We were recently offered a spool of labels from the Brampton Knitting Mills. I had not heard of the company before but with a bit of googling came up with a pretty complete history:
John McMurchy founded J.M. McMurchy & Sons knitting mill on March 18, 1913 in Brampton, Ontario. The company specialized in hosiery but did other knitting as well. The mill was sold on May 14, 1925 to Abdo Aziz and was expanded in May 1934. On September 18, 1952, the company was renamed The Brampton Knitting Mills. The company survived until 1995 but was not officially dissolved until 2004. The former building is now a Brew Pub.
I also found an interesting quote about the company from the book Canada’s Greatest Wartime Muddle: National Selective Service and the Mobilization of Human Resources during World War II – by Michael Stevenson:
“In February 1943, A.K. Aziz, manager of the Brampton Knitting Mills plant, protested that many of his employees, both male and female, were leaving his employ to work at the Victory Aircraft plant in nearby Malton… In April, Aziz reported that all five of his experienced male knitters had either quit or handed in 7-day separation notices. This action has created a production bottleneck that forced the company to cancel its war order with the DMS. In the same vein, officials of Penman’s Ltd. of Paris, Ontario, reported in April 1943 that their outerwear department had been reduced from 120 to 44 employees. At the same time, the Penman’s plant in Brantford had been reduced to a staff of 210 from a normal complement of 375…”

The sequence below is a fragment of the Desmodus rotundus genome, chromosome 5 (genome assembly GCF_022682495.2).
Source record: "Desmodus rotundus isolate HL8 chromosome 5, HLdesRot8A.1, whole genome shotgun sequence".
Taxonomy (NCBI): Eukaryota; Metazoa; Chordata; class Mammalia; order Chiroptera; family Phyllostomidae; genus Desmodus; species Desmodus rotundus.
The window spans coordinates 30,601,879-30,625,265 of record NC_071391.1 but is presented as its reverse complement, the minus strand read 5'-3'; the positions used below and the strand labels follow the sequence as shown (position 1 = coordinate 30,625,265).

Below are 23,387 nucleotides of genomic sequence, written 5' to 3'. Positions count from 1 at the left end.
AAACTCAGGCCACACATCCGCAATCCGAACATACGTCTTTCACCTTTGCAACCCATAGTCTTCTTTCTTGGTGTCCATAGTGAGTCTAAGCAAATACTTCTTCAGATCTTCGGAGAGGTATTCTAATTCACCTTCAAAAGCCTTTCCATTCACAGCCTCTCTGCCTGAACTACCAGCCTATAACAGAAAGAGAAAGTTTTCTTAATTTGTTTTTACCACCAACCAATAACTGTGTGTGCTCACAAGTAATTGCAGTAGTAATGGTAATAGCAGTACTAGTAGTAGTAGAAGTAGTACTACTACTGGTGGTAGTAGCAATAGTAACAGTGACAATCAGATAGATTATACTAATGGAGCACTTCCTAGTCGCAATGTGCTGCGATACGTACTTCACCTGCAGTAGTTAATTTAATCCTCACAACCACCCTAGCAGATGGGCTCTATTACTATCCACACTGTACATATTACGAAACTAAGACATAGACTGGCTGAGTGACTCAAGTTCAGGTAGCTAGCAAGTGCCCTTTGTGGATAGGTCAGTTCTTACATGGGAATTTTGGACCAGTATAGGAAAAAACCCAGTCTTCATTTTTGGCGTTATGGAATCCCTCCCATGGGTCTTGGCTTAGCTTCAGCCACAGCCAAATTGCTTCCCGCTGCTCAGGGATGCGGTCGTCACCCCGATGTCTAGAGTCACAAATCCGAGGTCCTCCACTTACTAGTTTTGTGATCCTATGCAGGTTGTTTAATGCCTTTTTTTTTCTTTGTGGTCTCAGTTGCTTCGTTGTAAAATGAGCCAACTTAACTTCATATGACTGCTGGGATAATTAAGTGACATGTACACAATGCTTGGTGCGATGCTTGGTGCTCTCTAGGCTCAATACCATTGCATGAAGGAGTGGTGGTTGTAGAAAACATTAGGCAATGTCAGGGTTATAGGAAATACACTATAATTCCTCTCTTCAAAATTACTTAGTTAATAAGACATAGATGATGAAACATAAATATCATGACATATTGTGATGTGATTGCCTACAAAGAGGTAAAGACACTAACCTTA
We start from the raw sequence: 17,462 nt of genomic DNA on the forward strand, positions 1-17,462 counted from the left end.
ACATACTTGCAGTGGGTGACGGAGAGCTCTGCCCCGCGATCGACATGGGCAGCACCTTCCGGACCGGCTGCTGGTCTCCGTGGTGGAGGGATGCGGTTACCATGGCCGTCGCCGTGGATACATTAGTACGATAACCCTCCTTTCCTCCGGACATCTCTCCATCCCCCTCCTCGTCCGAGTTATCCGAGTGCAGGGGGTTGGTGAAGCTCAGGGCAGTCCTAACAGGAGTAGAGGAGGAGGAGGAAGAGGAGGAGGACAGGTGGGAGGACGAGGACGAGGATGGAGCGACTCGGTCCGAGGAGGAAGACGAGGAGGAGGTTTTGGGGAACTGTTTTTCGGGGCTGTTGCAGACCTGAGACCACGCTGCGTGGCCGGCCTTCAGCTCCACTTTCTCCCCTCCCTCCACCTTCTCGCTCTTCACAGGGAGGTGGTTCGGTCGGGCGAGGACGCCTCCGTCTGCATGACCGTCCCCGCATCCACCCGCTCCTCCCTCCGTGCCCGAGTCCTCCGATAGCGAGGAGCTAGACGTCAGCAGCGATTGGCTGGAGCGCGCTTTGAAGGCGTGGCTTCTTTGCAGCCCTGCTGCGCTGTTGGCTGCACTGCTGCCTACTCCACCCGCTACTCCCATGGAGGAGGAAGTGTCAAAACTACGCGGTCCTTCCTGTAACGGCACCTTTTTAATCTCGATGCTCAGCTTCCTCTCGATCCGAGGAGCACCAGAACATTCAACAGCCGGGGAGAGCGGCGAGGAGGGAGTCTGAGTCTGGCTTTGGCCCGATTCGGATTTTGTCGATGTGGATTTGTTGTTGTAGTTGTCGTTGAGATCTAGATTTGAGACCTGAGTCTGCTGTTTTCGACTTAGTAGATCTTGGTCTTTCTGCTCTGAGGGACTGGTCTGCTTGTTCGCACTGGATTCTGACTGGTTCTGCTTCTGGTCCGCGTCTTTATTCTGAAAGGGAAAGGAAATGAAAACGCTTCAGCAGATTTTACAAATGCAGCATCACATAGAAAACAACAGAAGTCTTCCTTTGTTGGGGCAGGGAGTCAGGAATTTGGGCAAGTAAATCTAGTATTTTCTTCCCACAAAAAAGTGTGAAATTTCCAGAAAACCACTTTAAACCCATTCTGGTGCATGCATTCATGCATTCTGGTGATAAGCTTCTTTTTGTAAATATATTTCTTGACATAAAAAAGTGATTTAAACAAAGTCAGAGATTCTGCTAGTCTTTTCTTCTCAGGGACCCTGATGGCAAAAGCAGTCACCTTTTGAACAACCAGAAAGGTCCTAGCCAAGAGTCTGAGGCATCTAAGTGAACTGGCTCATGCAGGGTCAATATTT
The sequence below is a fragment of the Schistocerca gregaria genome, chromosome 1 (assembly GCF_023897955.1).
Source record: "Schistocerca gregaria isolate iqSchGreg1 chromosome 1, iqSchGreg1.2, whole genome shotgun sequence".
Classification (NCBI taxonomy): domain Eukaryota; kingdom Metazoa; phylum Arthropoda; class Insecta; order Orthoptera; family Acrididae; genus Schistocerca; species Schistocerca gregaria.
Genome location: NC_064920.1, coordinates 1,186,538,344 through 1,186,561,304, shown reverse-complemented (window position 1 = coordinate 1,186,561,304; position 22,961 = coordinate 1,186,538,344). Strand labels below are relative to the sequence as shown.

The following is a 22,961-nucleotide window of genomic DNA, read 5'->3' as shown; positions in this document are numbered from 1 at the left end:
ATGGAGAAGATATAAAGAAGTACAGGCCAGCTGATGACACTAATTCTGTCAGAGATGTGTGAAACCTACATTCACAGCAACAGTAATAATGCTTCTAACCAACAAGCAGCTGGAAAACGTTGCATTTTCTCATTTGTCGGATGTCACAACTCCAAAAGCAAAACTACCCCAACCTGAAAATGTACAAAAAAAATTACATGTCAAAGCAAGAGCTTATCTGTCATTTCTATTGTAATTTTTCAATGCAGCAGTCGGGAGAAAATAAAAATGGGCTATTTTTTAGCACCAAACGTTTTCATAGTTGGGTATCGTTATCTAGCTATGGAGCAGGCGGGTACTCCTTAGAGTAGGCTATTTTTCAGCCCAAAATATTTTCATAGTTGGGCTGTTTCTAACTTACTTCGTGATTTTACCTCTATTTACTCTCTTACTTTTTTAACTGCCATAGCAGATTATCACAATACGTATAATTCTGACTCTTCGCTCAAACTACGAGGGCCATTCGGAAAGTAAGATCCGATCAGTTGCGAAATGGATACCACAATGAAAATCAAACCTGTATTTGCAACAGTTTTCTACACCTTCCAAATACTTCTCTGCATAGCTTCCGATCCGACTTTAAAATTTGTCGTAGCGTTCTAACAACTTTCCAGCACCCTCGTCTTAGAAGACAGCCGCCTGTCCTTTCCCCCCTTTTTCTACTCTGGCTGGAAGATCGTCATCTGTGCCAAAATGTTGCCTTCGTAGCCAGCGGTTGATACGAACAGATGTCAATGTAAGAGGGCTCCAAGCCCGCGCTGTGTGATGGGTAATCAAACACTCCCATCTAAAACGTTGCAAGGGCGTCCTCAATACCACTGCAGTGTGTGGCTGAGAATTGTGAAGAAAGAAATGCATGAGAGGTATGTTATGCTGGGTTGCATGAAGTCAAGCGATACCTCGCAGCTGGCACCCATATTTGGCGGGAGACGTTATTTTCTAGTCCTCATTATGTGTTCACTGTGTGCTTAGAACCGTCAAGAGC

The maker of the tape was P.P. Payne, an English company based in Nottingham, U.K., that has specialized in making labels for companies since they were founded in 1911. They are still in business but were renamed in 2013.